Aretha L. Franklin, President George W. BushThe news that Aretha Franklin died this week created an outpouring of tribute on social media. Everyone posted articles, photos, videos of performances – all honoring the Queen of Soul. It was heartening to me to see, for one brief moment, a meeting of hearts and minds on a subject.

In our divided country, you can’t even talk about the weather without potentially getting into a fraught argument over climate change. Everything from the Robert Mueller investigation of Russian collusion to the prospect of NFL players taking to their knees in protest this fall is cause for anger and vitriol.

It’s not that thoughtful people can’t disagree on a subject. With a two party political system, free speech, and a free press, it’s inevitable that individuals will have differences and the urge to express those differences. What’s new about the current state of discourse is that one needn’t confront someone face to face. With social media, we can sling insults at each other from a safe distance.

A case in point is Donald Trump’s use of Twitter. The president usually tweets in the wee hours of the morning, a time when most people’s discernment and judgment are not at their highest. These pronouncements are often filled with vitriol, as Trump attacks anyone he perceives as an enemy. And even though said “enemy” can take to Twitter to send a counterpunch, there is something not quite real in the exchange. If Trump were forced to confront these people face to face, I doubt whether he would act in such a hateful and spiteful manner.

This is true for all of us, and it is making America an inhospitable place. “Comments” sections on social media are minefields we should approach on tenterhooks. Feelings get hurt, friends get “blocked,” and our images of people we’ve known and liked, or even loved, are tainted.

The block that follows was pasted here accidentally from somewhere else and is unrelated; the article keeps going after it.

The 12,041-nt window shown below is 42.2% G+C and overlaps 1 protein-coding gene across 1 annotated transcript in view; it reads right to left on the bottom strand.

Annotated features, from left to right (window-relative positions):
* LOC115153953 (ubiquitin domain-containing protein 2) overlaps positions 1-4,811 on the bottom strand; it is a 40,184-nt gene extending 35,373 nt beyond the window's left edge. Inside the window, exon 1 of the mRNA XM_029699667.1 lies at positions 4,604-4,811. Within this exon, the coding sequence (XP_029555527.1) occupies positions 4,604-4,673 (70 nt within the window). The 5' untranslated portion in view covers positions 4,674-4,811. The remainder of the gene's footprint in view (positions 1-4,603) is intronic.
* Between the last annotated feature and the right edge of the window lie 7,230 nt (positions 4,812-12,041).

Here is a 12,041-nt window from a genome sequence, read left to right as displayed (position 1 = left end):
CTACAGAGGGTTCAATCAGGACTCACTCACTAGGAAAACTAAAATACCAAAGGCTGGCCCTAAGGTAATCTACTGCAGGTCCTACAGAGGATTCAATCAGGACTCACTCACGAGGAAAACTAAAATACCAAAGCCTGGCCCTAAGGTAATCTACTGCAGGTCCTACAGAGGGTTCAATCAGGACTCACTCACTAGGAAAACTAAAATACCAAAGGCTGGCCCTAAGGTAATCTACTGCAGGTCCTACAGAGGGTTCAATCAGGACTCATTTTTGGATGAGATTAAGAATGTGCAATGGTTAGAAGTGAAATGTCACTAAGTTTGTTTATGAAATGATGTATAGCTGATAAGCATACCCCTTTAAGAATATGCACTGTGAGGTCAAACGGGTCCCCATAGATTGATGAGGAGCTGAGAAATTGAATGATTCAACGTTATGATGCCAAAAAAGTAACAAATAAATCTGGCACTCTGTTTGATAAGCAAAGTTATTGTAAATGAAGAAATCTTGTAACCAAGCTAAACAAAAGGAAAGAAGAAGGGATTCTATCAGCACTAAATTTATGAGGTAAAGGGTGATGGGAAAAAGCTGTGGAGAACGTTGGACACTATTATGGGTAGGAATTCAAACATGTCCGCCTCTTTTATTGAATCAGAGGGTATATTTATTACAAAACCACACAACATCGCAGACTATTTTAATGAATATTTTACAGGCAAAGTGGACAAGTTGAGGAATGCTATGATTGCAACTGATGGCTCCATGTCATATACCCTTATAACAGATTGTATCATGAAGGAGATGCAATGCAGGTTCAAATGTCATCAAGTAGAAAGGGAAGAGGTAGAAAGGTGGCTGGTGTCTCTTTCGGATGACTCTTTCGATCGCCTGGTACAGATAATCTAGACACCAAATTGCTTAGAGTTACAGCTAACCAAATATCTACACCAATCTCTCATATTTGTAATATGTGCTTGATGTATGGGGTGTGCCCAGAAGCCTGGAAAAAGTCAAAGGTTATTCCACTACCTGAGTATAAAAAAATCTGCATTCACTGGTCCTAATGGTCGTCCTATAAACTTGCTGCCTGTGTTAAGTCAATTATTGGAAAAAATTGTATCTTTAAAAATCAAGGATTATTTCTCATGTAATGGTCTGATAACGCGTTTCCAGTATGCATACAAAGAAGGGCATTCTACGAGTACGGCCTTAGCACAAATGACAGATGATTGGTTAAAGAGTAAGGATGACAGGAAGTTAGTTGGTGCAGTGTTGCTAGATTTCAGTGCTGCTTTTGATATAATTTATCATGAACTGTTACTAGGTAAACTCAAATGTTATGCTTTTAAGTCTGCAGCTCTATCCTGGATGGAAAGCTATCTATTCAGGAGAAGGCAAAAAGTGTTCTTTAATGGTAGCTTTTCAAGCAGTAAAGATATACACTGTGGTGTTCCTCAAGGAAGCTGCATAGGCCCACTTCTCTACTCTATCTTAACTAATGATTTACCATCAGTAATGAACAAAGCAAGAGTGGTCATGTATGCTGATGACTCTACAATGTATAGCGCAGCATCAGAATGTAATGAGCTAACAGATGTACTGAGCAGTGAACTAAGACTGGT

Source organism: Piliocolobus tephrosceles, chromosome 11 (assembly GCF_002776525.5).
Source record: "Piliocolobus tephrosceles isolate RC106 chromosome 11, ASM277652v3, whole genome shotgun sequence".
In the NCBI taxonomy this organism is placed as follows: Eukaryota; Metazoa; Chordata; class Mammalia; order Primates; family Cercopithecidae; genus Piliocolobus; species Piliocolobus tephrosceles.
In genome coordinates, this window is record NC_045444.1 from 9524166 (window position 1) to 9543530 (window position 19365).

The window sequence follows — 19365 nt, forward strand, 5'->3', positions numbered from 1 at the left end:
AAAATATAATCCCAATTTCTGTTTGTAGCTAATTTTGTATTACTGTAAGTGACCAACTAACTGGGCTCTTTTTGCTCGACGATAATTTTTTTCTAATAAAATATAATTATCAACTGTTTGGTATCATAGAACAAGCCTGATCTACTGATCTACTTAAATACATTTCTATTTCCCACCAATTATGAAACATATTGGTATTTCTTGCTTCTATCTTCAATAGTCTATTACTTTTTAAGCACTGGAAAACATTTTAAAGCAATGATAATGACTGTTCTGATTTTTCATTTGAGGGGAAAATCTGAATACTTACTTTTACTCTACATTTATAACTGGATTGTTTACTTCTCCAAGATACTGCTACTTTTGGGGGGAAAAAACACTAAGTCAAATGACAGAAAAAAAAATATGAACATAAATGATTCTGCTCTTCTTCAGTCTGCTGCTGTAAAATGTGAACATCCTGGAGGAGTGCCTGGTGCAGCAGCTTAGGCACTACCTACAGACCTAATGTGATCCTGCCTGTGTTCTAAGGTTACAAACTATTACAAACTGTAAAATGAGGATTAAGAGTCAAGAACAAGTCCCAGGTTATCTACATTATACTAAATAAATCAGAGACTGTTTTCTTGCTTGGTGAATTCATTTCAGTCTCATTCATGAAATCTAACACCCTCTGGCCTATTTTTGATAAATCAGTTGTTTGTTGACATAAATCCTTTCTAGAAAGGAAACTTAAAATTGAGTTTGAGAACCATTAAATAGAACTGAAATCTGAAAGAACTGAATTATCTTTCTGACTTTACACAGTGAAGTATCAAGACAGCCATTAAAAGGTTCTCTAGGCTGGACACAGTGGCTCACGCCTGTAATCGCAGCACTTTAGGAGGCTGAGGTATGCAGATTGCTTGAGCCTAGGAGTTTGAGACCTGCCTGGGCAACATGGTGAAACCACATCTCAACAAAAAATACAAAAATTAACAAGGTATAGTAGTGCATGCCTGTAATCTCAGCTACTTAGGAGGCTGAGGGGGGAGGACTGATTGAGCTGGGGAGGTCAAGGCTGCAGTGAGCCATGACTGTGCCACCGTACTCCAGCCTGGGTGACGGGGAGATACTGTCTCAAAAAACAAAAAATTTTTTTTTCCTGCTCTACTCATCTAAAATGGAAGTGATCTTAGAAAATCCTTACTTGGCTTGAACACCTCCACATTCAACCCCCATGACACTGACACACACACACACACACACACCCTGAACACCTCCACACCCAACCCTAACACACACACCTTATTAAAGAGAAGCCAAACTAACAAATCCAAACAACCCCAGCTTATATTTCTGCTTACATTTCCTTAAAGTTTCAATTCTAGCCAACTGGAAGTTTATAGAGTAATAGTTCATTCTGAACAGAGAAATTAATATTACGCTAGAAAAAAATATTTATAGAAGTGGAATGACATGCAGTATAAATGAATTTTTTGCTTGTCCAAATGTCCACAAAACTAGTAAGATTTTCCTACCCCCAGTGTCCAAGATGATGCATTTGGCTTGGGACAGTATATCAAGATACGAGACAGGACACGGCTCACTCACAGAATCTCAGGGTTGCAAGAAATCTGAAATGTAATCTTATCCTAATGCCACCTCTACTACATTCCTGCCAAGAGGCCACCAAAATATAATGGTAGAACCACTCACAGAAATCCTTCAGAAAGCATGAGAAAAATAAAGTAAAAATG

The divisiveness prevalent in today’s society should worry us. It feels as if the very social fabric that makes up civilization is being irreparably torn. And once it is in tatters, it may be impossible to put back together.

The Little Things

Standard

healthy-family-dinner-keeps-the-weight-offThe little things in life are the big things. That’s what age and wisdom have taught me as I meander into my sixties.

The other night, I lingered with my husband and two of my children over the remnants of a steak dinner, a homecoming dinner of sorts for my college-age son, who had just returned from a summer internship across the country. Our conversation would never make it as scintillating movie scene dialogue. But just being there with my family sharing a meal at the kitchen table constitutes one of the great joys of my life.

So too with my morning cup of coffee, enjoyed on my front porch in the morning while the summer air is still comfortable and not muggy. I’m able to sit out there in my pajamas, concealed from the street by bushes and trees. Today I read the paper and completed the Tuesday crossword (another little thing that gives me outsized pleasure) outside before going in to start my day of errands and chores.

A walk through the neighborhood, a good book, a glass of wine. A kiss, a hug, the warmth of my husband’s hand in mine. Sharing a laugh with my sister or a good friend. Watching a great movie or television series. Listening to a Chopin nocturne. Even the peaceful and methodical act of folding clean laundry. All these little things add up in a life.

My daughter and I have taken to playing card games lately. As summer wanes and the schedules of school and sports loom ahead, we are having fun whiling away the time with such games as gin rummy and crazy eights. To my daughter’s dismay, I am seriously kicking her ass at gin rummy. Sometimes the old lady seasoned veteran holds all the cards (pun intended).

It’s wonderful occasionally to plan a huge celebration or take a once-in-a-lifetime trip. An evening of live music or theater, a trip downtown to see the fireworks, dinner at that gourmet restaurant you’ve read about: these are all fine diversions to spice up our everyday lives. But for me, the accumulation of small pleasures day by day is what makes me truly content. I hope to amass memories of thousands more little things in the course of my life.

They really are the big things.